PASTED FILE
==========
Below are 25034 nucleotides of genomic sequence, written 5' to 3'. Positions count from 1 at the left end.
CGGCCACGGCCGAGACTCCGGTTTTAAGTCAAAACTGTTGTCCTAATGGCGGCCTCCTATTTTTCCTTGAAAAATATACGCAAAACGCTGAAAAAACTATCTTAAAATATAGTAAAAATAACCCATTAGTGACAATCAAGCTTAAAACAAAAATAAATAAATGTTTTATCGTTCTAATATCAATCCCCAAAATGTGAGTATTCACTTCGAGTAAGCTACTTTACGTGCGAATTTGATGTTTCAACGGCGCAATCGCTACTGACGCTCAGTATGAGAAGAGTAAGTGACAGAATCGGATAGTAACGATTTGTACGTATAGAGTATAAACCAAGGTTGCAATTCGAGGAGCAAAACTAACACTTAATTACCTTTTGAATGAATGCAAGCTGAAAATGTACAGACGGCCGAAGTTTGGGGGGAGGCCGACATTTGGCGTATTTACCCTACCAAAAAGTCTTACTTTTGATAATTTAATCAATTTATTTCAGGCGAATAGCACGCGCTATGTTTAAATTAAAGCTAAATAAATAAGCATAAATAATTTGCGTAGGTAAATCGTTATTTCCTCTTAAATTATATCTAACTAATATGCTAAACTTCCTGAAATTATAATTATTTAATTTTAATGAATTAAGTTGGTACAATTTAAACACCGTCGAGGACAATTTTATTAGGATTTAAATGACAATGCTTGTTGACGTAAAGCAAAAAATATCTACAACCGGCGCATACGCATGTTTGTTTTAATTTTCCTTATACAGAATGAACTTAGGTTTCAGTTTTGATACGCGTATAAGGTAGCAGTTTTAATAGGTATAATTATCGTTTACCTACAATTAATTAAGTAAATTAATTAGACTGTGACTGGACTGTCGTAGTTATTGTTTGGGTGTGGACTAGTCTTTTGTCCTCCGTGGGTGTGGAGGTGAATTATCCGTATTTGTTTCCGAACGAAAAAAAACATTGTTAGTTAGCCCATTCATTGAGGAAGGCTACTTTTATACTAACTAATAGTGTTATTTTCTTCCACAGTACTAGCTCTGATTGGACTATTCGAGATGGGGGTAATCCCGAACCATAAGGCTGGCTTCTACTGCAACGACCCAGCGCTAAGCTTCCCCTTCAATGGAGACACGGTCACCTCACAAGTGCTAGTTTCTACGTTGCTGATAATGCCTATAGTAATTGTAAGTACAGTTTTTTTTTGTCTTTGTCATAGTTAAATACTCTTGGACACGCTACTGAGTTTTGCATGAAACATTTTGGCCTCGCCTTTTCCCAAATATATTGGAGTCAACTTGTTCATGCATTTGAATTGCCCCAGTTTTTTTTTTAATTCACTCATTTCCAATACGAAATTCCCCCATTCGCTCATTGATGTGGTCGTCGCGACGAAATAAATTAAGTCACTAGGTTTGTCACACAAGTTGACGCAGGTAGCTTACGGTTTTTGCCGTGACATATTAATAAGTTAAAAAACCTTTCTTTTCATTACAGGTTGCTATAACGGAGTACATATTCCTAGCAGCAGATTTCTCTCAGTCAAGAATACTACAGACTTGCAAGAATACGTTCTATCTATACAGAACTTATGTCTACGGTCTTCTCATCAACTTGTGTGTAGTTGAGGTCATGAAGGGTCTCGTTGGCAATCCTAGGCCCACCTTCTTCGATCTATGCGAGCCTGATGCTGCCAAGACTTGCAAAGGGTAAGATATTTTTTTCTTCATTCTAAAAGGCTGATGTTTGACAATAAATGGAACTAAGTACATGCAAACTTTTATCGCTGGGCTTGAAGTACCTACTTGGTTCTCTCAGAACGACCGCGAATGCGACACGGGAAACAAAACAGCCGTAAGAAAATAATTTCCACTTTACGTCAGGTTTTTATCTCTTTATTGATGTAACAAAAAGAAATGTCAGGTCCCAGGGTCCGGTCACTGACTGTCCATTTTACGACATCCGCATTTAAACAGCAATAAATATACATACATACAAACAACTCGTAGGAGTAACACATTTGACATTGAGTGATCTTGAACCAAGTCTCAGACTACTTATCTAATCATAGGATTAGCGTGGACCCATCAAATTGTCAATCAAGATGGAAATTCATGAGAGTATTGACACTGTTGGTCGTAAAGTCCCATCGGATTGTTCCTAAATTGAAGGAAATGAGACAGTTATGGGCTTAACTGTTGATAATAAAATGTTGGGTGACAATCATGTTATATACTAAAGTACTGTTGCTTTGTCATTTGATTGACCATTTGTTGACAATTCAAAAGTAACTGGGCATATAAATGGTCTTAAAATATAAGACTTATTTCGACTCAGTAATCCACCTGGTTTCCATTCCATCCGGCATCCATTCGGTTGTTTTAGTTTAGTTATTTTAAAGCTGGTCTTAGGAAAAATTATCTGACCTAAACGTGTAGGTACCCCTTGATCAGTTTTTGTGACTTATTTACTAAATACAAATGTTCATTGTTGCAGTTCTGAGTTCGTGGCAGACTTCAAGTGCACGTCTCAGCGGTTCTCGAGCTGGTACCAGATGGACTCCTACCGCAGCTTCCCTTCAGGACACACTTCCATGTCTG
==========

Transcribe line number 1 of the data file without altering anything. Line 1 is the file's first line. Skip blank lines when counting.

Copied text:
Below are 25034 nucleotides of genomic sequence, written 5' to 3'. Positions count from 1 at the left end.